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Recent Examples on the Web: Noun For some, his death was seen as the knell of an era of civility and respect in the sphere of political discourse, which has dissipated in recent years. Tracy Wilkinson Staff Writer, Los Angeles Times, 18 Oct. 2021 The Taliban came from a rural, deeply conservative setting -- where their perception of religious purity and pious cultural traditions outweighed anything the modern world could offer: education, technology, discourse, the very idea of choice. Nic Robertson And Tim Lister, CNN, 14 Oct. 2021 This is a response to the toxic and cynical culture out there, especially social media, the political discourse, how people speak to each other. New York Times, 14 July 2021 As more news about Operation Varsity Blues was revealed to the public, the comments section of her YouTube vlogs and Instagram posts were full of discourse (good and bad) about her involvement in the federal investigation. Ineye Komonibo, refinery29.com, 12 July 2021 The discourse and censorship of scientific debate, including the journal publication process, tech-company censorship, political interference, and slander and smearing within the scientific community. Martin Kulldorff And Jay Bhattacharya, WSJ, 27 June 2021 Roder explains that the event has always been centered on civil discourse, which in today’s polarized environment may be more relevant than ever. Washington Post, 1 June 2021 Jennifer Lopez officially ends the discourse (and her relationship) in a statement to the Associated Press. Zoe Haylock, Vulture, 20 May 2021 The idea of reparations wasn’t a hard sell in the predominantly white Chicago suburb of about 74,000 that’s known for liberal activism, intellectual discourse, and Northwestern University. Sophia Tareen, The Christian Science Monitor, 7 May 2021 Recent Examples on the Web: Verb But like art made in other arenas, prison art exists in relation to economies, power structures governing resources and access, and discourses that legitimate certain works as art and others as craft, material object, historical artifact, or trash. Nicole R. Fleetwood, The New York Review of Books, 28 Apr. 2020 Backed by a five-piece band, Janelle McDermoth discourses on life, death and the arguable usefulness of art. Alexis Soloski, New York Times, 20 Feb. 2020 In a 2016 article, Krauze discoursed on populism: The term has different meanings, or at least overtones, in different regions of the world and in different political traditions. Jay Nordlinger, National Review, 6 Mar. 2020 In the audience plump dignitaries in bright orange turbans sat comfortably on white leather armchairs, discoursing on the spectacle. The Economist, 25 Oct. 2019 Knights, serfs, monks, men-at-arms, artisans, and shopkeepers traveled these pungent ways, discoursing loudly in decayed Latic and foreign tongues ranging from English to Syrian. Bruce Dale, National Geographic, 17 Apr. 2019 That book opens with a group of Cambridge youths discoursing prettily on the existence of a cow on a riverbank. Josephine Livingstone, The New Republic, 30 Mar. 2018 On the way there, Ed discoursed on Hebrew dialects in the Biblical era, which led to a lively discussion of some arcane points of Catholic Church governance. Fred Schwarz, National Review, 10 Feb. 2018 Similar themes are discernable in US discourses occurring after and in reaction to the first Chinese, Indian, and Pakistani nuclear tests. Terrell Jermaine Starr, The Root, 2 Oct. 2017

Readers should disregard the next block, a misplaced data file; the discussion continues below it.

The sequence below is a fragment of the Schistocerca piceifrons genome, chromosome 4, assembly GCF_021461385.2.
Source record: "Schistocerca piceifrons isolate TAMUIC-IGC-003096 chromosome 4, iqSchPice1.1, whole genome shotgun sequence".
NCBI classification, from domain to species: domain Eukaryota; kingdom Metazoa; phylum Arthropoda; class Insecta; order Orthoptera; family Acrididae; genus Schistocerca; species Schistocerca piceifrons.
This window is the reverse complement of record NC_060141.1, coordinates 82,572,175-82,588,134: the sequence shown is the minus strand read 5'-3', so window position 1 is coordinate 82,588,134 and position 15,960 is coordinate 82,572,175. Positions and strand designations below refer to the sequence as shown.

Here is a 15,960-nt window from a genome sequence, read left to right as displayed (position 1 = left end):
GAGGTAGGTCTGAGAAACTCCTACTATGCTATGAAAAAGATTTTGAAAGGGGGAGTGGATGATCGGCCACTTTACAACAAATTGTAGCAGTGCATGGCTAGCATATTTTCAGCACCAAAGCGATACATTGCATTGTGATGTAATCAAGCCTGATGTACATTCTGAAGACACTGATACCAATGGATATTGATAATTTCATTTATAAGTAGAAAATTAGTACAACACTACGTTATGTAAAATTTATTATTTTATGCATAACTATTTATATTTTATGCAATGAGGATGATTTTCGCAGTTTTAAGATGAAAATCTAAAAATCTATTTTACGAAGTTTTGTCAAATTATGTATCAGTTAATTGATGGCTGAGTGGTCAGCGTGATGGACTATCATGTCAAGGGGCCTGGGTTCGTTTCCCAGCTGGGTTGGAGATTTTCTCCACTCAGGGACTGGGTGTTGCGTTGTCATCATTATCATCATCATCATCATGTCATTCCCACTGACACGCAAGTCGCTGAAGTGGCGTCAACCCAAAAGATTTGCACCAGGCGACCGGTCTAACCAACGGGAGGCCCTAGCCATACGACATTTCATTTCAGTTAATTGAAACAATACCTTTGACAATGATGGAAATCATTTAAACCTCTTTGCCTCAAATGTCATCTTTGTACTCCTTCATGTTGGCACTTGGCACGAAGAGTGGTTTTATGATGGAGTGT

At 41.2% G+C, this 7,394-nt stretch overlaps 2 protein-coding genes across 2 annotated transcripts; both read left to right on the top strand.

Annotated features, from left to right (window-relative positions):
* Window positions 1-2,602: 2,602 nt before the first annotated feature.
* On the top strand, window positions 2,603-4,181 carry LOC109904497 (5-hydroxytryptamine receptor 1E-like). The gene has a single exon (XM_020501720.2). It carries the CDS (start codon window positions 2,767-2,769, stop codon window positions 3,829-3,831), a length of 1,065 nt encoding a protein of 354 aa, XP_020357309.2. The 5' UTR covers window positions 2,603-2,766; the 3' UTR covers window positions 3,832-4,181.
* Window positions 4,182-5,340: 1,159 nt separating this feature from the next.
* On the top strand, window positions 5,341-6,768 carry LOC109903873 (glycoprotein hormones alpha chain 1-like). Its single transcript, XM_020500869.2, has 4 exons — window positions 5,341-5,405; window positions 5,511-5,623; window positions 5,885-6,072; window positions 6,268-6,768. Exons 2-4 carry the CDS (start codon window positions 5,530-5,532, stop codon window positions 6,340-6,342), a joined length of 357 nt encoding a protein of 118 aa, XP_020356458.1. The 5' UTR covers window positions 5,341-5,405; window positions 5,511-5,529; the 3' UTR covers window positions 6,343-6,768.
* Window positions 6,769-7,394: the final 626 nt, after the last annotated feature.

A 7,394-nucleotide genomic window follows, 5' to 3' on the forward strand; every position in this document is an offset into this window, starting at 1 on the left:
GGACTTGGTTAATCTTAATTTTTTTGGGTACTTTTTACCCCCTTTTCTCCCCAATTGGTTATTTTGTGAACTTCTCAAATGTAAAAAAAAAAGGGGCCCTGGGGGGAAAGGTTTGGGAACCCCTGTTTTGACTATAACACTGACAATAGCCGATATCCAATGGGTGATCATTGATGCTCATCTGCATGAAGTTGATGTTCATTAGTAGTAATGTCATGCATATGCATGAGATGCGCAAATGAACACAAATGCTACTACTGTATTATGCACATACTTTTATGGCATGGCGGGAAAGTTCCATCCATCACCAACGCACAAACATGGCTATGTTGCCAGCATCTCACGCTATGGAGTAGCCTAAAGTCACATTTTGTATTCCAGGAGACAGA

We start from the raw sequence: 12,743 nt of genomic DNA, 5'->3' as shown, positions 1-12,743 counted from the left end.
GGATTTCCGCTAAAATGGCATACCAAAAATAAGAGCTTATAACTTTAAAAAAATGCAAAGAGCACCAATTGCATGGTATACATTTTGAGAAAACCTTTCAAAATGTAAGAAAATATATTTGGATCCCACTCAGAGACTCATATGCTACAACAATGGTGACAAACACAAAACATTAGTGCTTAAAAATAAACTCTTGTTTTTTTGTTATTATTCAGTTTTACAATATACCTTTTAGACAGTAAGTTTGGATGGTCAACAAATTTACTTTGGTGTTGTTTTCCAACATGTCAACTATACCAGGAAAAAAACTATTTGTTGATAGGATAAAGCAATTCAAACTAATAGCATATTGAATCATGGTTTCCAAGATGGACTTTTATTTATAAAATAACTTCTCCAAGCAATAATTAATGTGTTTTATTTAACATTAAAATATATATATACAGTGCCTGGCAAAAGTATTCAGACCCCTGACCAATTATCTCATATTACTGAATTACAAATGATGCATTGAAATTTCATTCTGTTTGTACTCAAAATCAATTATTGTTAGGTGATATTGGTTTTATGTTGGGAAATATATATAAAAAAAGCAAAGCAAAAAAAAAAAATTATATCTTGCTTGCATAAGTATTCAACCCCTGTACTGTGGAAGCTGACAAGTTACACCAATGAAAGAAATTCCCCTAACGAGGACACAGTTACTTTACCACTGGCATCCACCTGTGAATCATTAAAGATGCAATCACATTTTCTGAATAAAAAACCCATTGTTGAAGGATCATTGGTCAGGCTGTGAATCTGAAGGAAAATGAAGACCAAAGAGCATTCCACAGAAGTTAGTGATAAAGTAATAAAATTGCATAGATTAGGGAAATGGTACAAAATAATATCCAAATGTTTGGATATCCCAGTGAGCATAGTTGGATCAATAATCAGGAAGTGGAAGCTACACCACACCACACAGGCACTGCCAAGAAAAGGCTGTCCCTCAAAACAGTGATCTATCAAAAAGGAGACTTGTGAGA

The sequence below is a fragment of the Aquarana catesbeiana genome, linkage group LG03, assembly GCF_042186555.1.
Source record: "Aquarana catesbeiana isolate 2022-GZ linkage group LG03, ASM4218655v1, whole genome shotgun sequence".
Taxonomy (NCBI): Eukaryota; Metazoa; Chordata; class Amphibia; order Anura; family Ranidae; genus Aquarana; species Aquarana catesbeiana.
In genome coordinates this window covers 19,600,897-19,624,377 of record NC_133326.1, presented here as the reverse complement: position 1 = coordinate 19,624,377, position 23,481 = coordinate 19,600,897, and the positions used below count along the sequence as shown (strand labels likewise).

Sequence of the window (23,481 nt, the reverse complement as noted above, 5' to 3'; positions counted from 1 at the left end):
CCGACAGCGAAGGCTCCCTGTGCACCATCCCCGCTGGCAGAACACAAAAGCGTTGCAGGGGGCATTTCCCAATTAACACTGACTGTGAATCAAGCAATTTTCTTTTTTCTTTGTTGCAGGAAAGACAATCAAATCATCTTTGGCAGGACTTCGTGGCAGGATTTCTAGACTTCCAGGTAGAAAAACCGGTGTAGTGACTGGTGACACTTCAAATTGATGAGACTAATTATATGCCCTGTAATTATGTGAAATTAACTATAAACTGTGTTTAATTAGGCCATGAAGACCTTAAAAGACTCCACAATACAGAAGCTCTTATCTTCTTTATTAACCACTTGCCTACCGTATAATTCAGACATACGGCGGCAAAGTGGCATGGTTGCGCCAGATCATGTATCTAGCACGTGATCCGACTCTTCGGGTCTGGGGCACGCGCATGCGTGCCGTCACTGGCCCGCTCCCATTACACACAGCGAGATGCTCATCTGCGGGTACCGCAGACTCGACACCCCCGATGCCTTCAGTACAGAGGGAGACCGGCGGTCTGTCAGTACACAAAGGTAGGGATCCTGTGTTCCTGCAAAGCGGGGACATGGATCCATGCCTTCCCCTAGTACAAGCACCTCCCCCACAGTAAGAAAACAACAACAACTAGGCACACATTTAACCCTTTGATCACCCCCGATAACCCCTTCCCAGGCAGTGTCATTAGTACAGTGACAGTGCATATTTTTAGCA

These example sentences are selected automatically from various online news sources to reflect current usage of the word 'discourse.' Views expressed in the examples do not represent the opinion of Merriam-Webster or its editors. Send us feedback.

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First Known Use of discourse

Noun

15th century, in the meaning defined at sense 4

Verb

1547, in the meaning defined at intransitive sense 1

History and Etymology for discourse

Noun

Middle English discours "capacity for reasoning," borrowed (with assimilation to cours course entry 1 and other derivatives) from Medieval Latin discursus, going back to Late Latin, "exchange of ideas," going back to Latin, "action of running in different directions," from discurrere "to run off in different directions, (of the mind or a speaker) branch out, range," from dis- dis- + currere "to run" — more at current entry 1

Note: For formation of the verbal noun cursus see etymology and note at course entry 1.

Verb

derivative of discourse entry 1, in part after Middle French discourir "to treat, deal with," descourir "to converse"

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Learn More About discourse

Time Traveler for discourse

Time Traveler

The first known use of discourse was in the 15th century

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Dictionary Entries Near discourse

discouraging card

discourse

discourse analysis

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Statistics for discourse

Last Updated

22 Oct 2021

Cite this Entry

“Discourse.” Merriam-Webster.com Dictionary, Merriam-Webster, https://www.merriam-webster.com/dictionary/discourse. Accessed 27 Oct. 2021.

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More Definitions for discourse

discourse

noun
dis·​course | \ ˈdis-ˌkȯrs How to pronounce discourse (audio) \

Kids Definition of discourse

 (Entry 1 of 2)

2 : a long talk or essay about a subject

discourse

verb
dis·​course | \ dis-ˈkȯrs How to pronounce discourse (audio) \
discoursed; discoursing

Kids Definition of discourse (Entry 2 of 2)

: to talk especially for a long time

More from Merriam-Webster on discourse

Nglish: Translation of discourse for Spanish Speakers

Britannica English: Translation of discourse for Arabic Speakers